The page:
When we think about artificial intelligence, our over-active imaginations go immediately to things like robots taking over our jobs, drones tracking us from the skies and self-driving cars running us off the road.
The good news is, “AI is already happening, and you’re already liking it,” said Michelle Bacharach, co-founder and chief executive officer of FINDMINE Inc. “You just don’t know it, because it’s invisible in a lot of ways.”
During Intel’s “AI for Good – Autonomous World” panel held at the South by Southwest event in Austin, TX, Bacharach was joined by Jack Weast, chief architect of automated driving solutions at Intel Corp.; Joe Mayberry, manager of partnerships and acquisitions at Intel; and Suresh Acharya, head of JDA Labs at JDA Software Group Inc. They each brought their unique AI-oriented business experiences to the panel, discussing different aspects of AI and why we should embrace, not fear, AI.
SXSW is being covered by theCUBE, SiliconANGLE Media’s mobile live streaming studio. (*Disclosure below.)
The promise of smart cities
At the end of the day, the Internet of Things and AI promise to improve our lives, using data and machine learning to change the way that we live and work.
“As things become connected, smart and automated, AI is going to be at the heart of those new experiences,” said Weast.
A great example of this is smart cities. As they are developed, sensors are put up on light poles that can do things like track utilities, see and sense the environment. These sensors can talk to each other, as well as to smart vehicles driving by. A camera on a light post can observe an accident, and it can tell the difference between a fender-bender and a major crash. It can know if it should send out an ambulance or fire truck to help the driver.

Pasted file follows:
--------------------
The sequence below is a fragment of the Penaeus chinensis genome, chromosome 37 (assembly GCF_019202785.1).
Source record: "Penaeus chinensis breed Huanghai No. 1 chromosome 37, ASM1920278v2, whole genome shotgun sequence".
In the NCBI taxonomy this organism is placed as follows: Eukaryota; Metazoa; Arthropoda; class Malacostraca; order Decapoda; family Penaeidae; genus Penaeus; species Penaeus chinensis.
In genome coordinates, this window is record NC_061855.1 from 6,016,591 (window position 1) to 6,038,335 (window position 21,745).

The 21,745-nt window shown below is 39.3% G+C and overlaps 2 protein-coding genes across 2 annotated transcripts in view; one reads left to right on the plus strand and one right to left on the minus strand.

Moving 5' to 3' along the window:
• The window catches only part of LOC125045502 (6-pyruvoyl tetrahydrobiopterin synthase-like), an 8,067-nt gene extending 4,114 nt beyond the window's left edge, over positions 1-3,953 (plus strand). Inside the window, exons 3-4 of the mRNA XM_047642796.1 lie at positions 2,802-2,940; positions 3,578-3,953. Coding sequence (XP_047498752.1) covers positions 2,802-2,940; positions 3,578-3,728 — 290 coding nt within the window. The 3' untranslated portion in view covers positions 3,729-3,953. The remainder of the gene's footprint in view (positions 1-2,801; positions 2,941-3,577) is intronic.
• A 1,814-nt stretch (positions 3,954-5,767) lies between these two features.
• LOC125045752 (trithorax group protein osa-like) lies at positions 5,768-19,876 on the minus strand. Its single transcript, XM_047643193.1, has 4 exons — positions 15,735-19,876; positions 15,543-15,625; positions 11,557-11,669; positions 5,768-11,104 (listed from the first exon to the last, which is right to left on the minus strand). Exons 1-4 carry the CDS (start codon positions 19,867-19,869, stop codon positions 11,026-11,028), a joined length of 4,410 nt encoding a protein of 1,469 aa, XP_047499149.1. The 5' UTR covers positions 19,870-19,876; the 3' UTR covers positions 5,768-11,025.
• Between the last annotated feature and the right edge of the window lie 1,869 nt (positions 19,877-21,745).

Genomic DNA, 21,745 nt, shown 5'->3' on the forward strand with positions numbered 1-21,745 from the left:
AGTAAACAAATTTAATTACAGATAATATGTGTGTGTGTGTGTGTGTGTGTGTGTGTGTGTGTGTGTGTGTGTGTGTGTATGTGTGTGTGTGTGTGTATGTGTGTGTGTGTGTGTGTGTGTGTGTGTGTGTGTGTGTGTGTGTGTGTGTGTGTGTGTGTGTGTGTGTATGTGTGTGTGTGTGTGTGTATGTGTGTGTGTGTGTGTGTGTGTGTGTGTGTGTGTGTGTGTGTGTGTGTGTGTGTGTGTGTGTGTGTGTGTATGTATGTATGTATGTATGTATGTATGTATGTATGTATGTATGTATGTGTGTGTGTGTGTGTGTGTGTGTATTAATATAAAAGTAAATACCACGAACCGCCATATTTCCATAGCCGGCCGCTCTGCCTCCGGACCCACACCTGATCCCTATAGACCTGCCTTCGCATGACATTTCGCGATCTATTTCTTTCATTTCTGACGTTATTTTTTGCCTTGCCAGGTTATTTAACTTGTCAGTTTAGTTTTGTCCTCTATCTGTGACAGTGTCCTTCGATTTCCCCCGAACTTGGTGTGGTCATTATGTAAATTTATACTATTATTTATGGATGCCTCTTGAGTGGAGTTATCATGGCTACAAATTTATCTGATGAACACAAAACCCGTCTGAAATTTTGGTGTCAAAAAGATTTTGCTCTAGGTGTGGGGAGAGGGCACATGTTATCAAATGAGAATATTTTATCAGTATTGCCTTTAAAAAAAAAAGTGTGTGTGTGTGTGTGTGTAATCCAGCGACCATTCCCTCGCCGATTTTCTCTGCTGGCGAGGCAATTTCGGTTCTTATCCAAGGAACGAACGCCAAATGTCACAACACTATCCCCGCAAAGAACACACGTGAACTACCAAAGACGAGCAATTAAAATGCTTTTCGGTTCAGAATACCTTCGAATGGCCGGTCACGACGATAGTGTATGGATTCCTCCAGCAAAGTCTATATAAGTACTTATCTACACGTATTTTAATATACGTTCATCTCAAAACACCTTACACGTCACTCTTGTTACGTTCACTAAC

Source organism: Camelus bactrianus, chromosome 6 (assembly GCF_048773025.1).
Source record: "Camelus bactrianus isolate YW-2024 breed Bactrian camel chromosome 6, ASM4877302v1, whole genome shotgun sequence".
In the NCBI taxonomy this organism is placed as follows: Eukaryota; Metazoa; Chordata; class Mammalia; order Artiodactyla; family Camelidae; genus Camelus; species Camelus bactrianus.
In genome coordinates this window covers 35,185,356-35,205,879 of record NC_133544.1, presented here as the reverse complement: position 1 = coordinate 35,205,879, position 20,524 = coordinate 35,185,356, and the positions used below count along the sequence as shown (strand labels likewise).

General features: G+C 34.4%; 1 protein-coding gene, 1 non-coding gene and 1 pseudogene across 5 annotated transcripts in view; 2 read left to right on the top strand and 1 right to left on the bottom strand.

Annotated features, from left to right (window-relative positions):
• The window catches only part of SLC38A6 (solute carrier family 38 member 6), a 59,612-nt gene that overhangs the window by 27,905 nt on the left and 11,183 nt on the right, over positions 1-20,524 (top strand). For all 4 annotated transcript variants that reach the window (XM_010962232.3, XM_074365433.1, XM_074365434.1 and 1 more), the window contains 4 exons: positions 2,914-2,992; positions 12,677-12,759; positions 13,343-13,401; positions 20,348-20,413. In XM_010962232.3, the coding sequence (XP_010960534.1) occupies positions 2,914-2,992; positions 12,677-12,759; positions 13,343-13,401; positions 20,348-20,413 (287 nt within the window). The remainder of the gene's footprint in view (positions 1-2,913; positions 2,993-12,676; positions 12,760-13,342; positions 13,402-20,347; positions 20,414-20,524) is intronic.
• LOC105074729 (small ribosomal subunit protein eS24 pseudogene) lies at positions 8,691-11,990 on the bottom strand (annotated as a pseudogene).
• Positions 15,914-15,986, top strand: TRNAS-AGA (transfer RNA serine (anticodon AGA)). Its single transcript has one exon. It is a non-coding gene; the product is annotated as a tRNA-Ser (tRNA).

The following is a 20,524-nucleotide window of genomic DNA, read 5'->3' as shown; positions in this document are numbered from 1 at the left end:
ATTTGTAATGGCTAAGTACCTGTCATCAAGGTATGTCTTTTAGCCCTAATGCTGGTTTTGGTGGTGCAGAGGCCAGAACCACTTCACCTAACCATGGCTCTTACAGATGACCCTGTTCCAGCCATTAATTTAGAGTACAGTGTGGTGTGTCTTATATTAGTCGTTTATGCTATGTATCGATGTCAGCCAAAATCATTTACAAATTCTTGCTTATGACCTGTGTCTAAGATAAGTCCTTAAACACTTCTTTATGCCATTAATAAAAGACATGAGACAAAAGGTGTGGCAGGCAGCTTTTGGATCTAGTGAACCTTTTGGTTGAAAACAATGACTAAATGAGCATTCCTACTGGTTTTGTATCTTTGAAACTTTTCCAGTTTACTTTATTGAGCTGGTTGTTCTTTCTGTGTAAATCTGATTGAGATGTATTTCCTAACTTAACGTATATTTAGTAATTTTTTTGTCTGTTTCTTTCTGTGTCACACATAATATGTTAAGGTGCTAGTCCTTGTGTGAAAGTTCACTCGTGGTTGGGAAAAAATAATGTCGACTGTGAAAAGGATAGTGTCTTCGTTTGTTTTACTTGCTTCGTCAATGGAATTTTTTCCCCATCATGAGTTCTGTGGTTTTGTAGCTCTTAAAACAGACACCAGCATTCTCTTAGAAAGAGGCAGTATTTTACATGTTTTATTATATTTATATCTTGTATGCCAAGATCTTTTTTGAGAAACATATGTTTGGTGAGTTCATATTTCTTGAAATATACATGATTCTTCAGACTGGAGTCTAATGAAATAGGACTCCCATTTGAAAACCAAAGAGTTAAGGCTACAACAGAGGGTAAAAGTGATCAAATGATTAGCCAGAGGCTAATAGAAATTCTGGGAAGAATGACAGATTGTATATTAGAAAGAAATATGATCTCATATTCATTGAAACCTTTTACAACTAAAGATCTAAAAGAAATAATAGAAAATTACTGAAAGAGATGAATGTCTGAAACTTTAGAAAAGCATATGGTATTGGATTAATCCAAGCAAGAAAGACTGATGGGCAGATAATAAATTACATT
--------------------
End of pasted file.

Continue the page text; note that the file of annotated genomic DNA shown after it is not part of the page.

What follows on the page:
“When you start to connect everything, that’s really where AI can come in and sense what’s going on. It can reason, and then it act on that,” said Mayberry.
Facing our fears
On the subject of AI taking away jobs from workers, “My general perception on this is, I’m cautiously optimistic. Human beings will continue to do things that are strategic, [and] human beings will continue to do things that are creative,” said Acharya.
He explained that when ATM machines first came out, many tellers were put out of work. However, the banking industry didn’t go out of business, they tellers found other things to do as banks expanded services and opened more branches.
While new AI technologies might have an initial, temporary impact to workers, Acharya believes that humans will find bigger, better and more creative things to do.
Watch the complete video interview below, and be sure to check out more of SiliconANGLE’s and theCUBE’s coverage of the South by Southwest (SXSW). (*Disclosure: Intel sponsors some SXSW segments on SiliconANGLE Media’s theCUBE. Neither Intel nor other sponsors have editorial control over content on theCUBE or SiliconANGLE.)